We have a great, young team. We have talent and depth. The NFC is wide open this year. We have to finish the mission and stop complaining AKA put up or shut up. 

you know you could just pour out the bowl of cheerios that someone pissed in and make another one, right?

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25 minutes ago, papachaz said:

you know you could just pour out the bowl of cheerios that someone pissed in and make another one, right?

 

27 minutes ago, papachaz said:

you realize this team went 6-2 on the road, which is better than the 5-3 at home, right? Now factor in where some of those wins came, at Denver, at NO, at Carolina, at Oakland.....

I'd rather play at home.

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I was VERY impressed to see Freeman's 75yd TD run. I didn't think he had that kind of speed to run away from defenders. To do that in Week 17 is a really good sign. The Falcons need to be able to gain yards on the ground if they're going to win a Super Bowl. Having TWO RBs that can score from anywhere on the field is HUGE.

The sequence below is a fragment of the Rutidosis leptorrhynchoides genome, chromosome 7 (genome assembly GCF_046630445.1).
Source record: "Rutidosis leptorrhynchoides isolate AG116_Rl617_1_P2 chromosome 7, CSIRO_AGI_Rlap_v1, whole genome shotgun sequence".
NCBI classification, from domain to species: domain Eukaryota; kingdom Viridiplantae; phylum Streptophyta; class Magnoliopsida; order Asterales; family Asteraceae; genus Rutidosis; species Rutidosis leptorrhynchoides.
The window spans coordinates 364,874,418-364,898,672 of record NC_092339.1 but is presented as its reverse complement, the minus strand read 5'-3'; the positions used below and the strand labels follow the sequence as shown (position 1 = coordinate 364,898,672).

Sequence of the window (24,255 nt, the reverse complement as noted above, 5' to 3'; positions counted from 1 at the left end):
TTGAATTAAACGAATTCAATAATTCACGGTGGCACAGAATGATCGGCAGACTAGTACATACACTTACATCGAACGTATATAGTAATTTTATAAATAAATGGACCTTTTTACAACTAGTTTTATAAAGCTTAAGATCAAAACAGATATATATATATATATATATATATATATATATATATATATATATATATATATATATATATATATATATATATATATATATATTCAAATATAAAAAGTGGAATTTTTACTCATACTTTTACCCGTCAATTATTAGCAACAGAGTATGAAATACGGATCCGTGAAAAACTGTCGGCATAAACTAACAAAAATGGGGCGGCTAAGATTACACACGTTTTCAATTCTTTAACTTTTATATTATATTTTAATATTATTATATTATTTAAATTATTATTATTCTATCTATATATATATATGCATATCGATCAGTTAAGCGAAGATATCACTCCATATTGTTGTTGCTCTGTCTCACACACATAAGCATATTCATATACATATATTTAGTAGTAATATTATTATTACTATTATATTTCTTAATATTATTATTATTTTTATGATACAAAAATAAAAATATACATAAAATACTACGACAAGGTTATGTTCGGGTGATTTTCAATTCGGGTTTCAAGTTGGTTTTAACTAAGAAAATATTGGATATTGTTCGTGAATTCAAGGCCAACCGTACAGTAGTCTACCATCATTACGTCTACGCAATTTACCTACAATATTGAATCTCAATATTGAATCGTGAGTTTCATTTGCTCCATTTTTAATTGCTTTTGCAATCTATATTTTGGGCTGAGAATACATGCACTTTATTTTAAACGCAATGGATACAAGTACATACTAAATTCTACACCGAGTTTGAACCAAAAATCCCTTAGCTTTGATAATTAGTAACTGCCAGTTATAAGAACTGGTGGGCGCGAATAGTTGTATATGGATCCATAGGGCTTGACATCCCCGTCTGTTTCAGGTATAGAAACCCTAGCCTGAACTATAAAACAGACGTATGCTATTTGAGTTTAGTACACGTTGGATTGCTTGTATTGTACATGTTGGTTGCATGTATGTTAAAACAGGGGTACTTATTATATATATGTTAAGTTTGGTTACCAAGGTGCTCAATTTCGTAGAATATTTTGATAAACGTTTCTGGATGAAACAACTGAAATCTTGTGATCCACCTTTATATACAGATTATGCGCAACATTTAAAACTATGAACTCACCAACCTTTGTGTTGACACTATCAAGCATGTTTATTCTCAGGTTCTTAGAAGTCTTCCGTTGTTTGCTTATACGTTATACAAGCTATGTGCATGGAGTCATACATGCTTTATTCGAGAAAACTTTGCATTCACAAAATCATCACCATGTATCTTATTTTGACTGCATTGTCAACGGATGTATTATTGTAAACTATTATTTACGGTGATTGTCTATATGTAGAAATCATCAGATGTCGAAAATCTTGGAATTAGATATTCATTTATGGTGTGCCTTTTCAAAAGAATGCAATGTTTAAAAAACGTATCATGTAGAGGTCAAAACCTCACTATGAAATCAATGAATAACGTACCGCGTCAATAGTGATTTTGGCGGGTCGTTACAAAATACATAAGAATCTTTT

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4 hours ago, fuego said:

 

If Brady or Rodgers or even David Carr had scored like that last Sunday, you would have seen it five million times on the shows and they'd still be talking about it and talking about how that person sealed the MVP.

The interesting thing is what one of the commentators said.  He said, that you expected the Falcons to score, and beat the Saints bad in the first game, because of all of the injuries that they had.  Beating the Saints when their defense is striving proves that this team is for real.